1853 Feb – Multiculturalism on the goldfields

In the 1850’s every adult person on the goldfields, whether a miner, storekeeper etc. needed to be licensed. There are several newspaper articles relating to the period when the government doubled the license fee for non-British citizens. The impost of the licence imposed quite a burden to those first arriving on the fields or those unsuccessful in their search for gold. Because of this the miners had sympathy for the European miner’s situation although most lacked any kind of empathy with the Chinese. Some persons showed no sympathy for either –  not only did they want to see the Chinese but also the Americans and the French and any other foreigner removed. This would then leave the Englishman exposed to ‘less temptation’ according to one caustic  gentleman who sent the following to the Sydney Morning Herald:

To the Editors of the Sydney Morning Herald.      

GENTLEMEN, The fable of the monkey, cat, and chestnuts, has passed into a proverb, and we gather from that historical sketch that in those days, as now, a monkey proxy was not readily obtained when all the risk was on one side, and all the profit on the other. It has been reserved for the superior advancement of the Dirt Hole and Devil’s Gully retailers of pigtail and dips to triumph on the received axiom of mankind—to induce the hard working diggers to make common cause with idlers, and risk their character and liberty in a silly squabble with the Executive—to establish a sixth point in our Australian charter which the residents of Westminster and the free traders of Manchester have never dreamt of.

Indeed, it is only at the antipodes of common sense that simple men could be so deluded. The Essex farmers do not quarrel with an impost on foreign corn. The Spitalfields weavers have acquiesced in a duty on Lyons and India silks, the London distillers have not petitioned the Chancellor of the Exchequer to take off the taxes on rum and brandy; but so happy is this land we live in,—so chivalrous the diggers,—so persuasive, the orators of this Dirt Hole,—that we are threatened with a civil war, fire and sword, a harvest for crimes and hangmen, because a very indifferent lot of Chinese, who have bolted from their masters, and a few erring adventurers from the American States or the French empire, are to be encouraged by a double licence fee to complete their contracts and face their creditors at home.

Will any ingenuous digger be so good as to state his condition and prospects, and the rate at which he values his life and the fame and character of his country, and by what process of calculation his personal injury in this matter would justify this risk of his own life, or the happiness and lives of his fellow-citizens. No doubt, by discouraging idlers this sort of error is diminished, by discouraging foreigners whose countries we have no desire to imitate, and from whom Englishmen can learn but little to their advantage, the crowd on the gold fields may be a little thinned, and so the revenue may suffer a little and our own countrymen be exposed to less temptation; but surely this is not exactly a ground for rebellion, even if the law be impolitic, as perhaps it may be: the wrong may be redressed, in the usual manner; the law may be improved. If England could wait for the Reform Bill, and for relief from the Corn Laws;—if the Catholics could wait for their emancipation; and if we do not desire to bring about a Gallic despotism by popular madness, our diggers may wait till the next session of Council, when a Bill to relieve those much oppressed Celestial and other foreigners may be passed.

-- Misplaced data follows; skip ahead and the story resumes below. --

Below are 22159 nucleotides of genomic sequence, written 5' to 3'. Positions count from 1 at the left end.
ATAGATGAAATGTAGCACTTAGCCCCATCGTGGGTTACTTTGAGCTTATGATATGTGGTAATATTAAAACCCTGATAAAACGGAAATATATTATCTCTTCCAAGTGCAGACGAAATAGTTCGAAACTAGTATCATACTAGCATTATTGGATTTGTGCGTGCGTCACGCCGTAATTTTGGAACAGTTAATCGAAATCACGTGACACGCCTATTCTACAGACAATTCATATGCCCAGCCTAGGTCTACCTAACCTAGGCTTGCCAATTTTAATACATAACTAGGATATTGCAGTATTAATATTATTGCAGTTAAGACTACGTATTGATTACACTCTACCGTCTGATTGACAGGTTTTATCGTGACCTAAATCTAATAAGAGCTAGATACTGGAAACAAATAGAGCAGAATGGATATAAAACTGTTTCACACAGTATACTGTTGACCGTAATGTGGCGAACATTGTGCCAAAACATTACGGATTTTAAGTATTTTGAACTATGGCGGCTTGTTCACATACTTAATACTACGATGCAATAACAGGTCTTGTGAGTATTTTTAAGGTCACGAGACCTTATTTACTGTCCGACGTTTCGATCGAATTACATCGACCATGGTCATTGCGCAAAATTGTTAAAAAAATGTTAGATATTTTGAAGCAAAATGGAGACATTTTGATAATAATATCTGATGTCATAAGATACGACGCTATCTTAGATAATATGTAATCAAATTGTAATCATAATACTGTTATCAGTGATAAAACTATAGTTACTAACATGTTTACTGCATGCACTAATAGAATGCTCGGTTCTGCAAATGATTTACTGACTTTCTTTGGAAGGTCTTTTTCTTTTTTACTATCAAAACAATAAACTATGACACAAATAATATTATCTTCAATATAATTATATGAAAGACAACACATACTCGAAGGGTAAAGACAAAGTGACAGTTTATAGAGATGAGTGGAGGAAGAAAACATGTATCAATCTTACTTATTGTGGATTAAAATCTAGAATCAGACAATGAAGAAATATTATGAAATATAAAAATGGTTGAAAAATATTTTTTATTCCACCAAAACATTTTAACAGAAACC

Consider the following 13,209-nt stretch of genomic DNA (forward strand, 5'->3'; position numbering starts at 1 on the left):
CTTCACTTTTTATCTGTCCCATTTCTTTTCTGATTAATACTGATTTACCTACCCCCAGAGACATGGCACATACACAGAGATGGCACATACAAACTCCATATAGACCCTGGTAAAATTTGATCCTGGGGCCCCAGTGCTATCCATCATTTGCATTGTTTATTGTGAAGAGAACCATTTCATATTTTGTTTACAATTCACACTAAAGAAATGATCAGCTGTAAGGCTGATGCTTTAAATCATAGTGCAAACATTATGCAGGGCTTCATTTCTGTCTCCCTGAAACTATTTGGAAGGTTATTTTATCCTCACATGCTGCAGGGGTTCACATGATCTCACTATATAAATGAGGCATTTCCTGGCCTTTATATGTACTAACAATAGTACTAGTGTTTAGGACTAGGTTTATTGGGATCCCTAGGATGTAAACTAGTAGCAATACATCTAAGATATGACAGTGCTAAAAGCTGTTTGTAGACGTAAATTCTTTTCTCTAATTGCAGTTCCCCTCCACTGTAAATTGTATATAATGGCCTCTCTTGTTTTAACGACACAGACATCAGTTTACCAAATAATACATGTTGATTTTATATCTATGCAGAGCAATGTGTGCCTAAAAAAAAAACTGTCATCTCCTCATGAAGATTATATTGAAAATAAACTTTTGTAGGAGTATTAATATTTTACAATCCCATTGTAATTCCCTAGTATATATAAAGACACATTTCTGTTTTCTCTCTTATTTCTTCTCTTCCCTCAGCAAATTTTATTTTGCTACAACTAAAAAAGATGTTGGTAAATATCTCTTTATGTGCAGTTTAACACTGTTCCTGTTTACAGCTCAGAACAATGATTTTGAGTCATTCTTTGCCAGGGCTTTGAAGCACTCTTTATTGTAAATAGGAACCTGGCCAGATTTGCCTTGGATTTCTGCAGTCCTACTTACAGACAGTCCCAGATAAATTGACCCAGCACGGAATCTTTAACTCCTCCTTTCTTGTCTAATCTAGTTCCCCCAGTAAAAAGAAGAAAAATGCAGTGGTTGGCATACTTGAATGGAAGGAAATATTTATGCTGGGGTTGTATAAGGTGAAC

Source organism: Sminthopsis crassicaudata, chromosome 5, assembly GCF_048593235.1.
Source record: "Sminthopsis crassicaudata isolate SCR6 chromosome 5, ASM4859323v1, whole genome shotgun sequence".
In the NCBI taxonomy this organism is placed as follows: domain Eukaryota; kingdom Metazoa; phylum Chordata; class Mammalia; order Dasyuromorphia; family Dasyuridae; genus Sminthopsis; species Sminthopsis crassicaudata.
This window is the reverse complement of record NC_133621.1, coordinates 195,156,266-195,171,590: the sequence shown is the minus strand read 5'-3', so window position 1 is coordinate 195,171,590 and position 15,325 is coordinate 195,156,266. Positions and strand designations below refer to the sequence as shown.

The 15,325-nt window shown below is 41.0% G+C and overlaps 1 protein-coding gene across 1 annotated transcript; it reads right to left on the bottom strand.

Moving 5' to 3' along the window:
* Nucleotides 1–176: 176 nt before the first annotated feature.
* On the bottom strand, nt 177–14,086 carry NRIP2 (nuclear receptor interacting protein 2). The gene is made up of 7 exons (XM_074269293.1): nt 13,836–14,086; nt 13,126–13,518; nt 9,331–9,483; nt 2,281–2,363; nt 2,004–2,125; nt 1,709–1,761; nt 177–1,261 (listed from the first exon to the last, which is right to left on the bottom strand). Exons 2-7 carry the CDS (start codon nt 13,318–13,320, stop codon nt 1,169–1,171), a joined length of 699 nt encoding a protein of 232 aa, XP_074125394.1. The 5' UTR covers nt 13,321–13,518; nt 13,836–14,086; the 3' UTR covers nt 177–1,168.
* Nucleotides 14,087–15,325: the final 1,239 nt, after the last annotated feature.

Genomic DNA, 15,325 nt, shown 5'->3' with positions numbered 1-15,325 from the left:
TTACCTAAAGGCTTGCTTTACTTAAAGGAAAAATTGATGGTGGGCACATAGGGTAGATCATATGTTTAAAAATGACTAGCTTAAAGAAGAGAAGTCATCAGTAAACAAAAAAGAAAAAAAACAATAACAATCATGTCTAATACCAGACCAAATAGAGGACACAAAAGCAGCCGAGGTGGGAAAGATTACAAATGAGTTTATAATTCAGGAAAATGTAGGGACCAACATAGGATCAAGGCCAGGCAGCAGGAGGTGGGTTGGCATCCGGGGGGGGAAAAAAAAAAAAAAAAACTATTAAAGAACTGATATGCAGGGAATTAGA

Chinese at work on the goldfields

Chinese at work on the goldfields

A very large proportion of all the most valuable property in the colony is daily passing into the hands of those industrious and prudent working men who have done well at the mines. The deposits in the Savings’ Bank and other banks show that in this colony alone of all the possessions of the British Empire, the rewards of bodily labour have exceeded those attained by the efforts of education and mental attainments. Of all the labouring men in New South Wales how few there are who might not in the last two years have placed themselves above the reach of poverty. And how many there are who, possessing property, have a stake in the well-being and quietness of the colony. And who are they who for this point of Chinese precedence would stir up the diggers to shed blood, to commit murder? Which of these agitators has anything to lose, either character or property? I cannot believe that these monkeys will find cats’ paws; but they may burn their own fingers.

[Signed] A LOOKER ON.”

[The Sydney Morning Herald… Wednesday 16 February 1853 Supplement: page 2.]